Personally speaking, it was harder than I thought it was going to be. (I can hear the retort echoing now, “Of course it was going to be hard!”) But this thing turned out to be so big, and had so many moving parts, it was hard in ways I just hadn’t anticipated. There was just too much room for error, too much room for failure. So many big and small ways in which we could fail ourselves and each other.
And when I’ve talked to people about these failures and frustrations, over and over again, I’m met by the same response. People say, “But you did it! And no one quit. I’m just so amazed no one quit. I thought at least one of you would quit!”
When people first said this to me, it seemed strange. I realized that it never had really occurred to me that anyone would quit. Even with how physically and emotionally challenging the entire thing was, (day after day, we’d get a break from biking only to have a long simmering tension explode, or we’d finally settle in as teammates, only to be smacked by a monster day of biking) there were really only a few times when the thought occurred to me that someone might abandon the project.
Certainly having the play to perform was a huge part of keeping everyone committed. Everyone was an instrumental member of the cast or crew. There was just no way to jump ship without leaving a huge hole in the play. But I think there was still something else that kept us all in as well.
There was a saying I found myself repeating to myself when things got bad. “The only way out is through,” I would recite like a mantra, fuming on my bicycle. “The only way out is through!”
For each of us, I think there was something very personal, maybe even deeply private, that we wanted to get out of doing this. If you asked me what that thing was, for myself or for anyone else, I’m not sure I’d be able to articulate it in words, and I’m sure it was different for each person. But there was some way that each person needed to push themselves- physically, artistically or socially, to struggle in some kind of new and profoundly difficult way.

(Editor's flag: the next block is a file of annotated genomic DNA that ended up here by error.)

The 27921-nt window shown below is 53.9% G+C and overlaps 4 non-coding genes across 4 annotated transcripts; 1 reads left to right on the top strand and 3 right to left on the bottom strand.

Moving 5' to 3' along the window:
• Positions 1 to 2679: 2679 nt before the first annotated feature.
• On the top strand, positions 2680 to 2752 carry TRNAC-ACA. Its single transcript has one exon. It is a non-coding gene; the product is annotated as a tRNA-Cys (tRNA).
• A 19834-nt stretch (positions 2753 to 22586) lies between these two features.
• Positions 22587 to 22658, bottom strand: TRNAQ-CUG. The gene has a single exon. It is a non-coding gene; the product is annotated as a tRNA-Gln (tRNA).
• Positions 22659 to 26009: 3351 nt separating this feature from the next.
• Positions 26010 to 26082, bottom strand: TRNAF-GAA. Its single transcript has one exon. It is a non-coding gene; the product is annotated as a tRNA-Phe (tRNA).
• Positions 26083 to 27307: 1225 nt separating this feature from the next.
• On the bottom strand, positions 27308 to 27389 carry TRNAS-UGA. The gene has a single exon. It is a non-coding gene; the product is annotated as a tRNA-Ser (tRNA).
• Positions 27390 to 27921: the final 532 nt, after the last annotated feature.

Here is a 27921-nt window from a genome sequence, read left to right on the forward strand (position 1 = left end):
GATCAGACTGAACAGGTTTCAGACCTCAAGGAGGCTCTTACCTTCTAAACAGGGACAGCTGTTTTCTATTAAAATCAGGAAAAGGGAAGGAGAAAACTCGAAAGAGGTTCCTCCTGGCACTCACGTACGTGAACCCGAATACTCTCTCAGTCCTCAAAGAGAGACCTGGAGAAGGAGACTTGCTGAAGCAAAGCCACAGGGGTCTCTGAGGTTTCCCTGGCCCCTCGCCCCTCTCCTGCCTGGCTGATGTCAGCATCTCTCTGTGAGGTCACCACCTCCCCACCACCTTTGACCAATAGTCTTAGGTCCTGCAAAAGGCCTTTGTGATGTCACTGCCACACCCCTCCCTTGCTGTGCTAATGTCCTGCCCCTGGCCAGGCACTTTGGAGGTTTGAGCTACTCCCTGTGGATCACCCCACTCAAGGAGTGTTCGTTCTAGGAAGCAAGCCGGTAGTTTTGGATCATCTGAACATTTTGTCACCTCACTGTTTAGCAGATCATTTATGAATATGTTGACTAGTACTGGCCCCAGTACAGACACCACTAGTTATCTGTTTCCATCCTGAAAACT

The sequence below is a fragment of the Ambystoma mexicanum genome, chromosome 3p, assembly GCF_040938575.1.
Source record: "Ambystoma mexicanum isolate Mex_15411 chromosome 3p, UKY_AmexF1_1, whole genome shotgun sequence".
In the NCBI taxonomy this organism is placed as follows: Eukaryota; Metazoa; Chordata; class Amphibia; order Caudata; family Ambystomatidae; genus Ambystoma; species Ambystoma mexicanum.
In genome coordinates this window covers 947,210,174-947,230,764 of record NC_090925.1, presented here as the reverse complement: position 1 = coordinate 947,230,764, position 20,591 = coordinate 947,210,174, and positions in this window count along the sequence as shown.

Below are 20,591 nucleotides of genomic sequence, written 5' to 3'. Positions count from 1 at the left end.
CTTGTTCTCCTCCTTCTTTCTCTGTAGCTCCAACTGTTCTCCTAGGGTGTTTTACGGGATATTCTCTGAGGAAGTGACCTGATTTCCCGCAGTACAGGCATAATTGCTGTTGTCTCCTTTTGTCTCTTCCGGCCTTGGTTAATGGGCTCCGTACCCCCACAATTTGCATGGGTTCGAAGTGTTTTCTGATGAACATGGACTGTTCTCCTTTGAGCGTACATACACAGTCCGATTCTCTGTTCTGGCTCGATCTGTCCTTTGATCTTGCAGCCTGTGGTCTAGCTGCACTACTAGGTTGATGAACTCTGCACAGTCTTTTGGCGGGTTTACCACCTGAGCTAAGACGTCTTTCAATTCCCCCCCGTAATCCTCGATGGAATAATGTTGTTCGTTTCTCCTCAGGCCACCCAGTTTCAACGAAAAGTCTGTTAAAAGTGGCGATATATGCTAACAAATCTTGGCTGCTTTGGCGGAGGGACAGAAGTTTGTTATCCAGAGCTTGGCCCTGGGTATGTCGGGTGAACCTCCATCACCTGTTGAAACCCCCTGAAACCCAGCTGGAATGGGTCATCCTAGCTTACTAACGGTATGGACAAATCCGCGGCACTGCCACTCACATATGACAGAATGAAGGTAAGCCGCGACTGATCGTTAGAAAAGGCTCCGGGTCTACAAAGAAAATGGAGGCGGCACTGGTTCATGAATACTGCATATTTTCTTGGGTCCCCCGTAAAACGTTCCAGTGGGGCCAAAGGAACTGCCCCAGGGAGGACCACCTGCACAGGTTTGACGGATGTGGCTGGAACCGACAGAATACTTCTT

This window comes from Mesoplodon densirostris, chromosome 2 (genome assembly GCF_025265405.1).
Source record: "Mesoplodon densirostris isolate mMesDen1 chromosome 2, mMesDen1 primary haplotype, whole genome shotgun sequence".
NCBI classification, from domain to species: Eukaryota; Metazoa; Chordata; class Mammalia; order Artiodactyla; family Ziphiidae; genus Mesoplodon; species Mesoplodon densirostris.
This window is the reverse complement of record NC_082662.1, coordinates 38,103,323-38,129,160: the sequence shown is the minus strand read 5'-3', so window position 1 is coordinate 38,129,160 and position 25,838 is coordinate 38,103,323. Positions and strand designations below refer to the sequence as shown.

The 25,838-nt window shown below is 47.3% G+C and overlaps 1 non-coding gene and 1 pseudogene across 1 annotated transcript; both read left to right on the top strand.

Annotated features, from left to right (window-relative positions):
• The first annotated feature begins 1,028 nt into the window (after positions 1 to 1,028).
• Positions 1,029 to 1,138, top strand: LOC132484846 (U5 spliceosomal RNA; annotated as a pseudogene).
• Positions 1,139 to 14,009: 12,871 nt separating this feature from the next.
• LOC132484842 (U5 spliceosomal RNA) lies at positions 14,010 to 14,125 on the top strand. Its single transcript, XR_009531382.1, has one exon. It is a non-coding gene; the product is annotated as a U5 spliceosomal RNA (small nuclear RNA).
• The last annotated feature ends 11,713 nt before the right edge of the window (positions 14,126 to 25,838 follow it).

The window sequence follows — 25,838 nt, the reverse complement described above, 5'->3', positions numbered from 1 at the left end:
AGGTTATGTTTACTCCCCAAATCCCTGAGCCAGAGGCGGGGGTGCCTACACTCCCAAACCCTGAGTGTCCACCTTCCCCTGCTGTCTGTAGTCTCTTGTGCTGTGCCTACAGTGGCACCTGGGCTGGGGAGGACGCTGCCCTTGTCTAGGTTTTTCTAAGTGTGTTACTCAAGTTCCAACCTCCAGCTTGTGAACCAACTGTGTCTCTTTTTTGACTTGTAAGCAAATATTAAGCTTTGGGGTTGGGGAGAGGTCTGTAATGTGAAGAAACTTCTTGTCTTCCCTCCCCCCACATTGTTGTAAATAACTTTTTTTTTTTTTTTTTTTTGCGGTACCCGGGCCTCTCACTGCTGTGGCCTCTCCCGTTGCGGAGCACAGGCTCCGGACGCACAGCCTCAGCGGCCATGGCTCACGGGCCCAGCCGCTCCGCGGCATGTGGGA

This whole project began with a question. The question was “How do you bike a play across the country?” But it’s hard to stay uncommitted to an answer. I’ll admit I was sometimes saddened that the project that once was so idealistically communal in my vision, often felt more like a gathering of individuals, each on their own private quest, with “every man for himself!”
But the fact remains that we did all make it across the country, and I think that this fact is some kind of evidence that even in our separateness, we found some way to carry each other, regardless of the fact that we didn’t always feel like doing the carrying and it didn’t always feel good to be carried.
It will no doubt take us each awhile to see how the trip has changed us. How, in addition to our bulging thighs and sturdy calves, more subtle transformations have occurred- in our ways of seeing and thinking about things, our habits of acting and reacting, and our methods of moving through the world.
If you have a question, ask it. Ask it loudly and in all directions and then be quiet and listen carefully for the answers. See how they come curling in, moment by moment, on the contours of people, objects, actions, challenges and opportunities.
If the question was, “How do you bike a play across the country?,” this was our answer, though it was probably one of an infinite number of possible answers.
And here we all are, through to the other side.
That was something.
Take it easy everybody and enjoy the fall.
Over and out for now.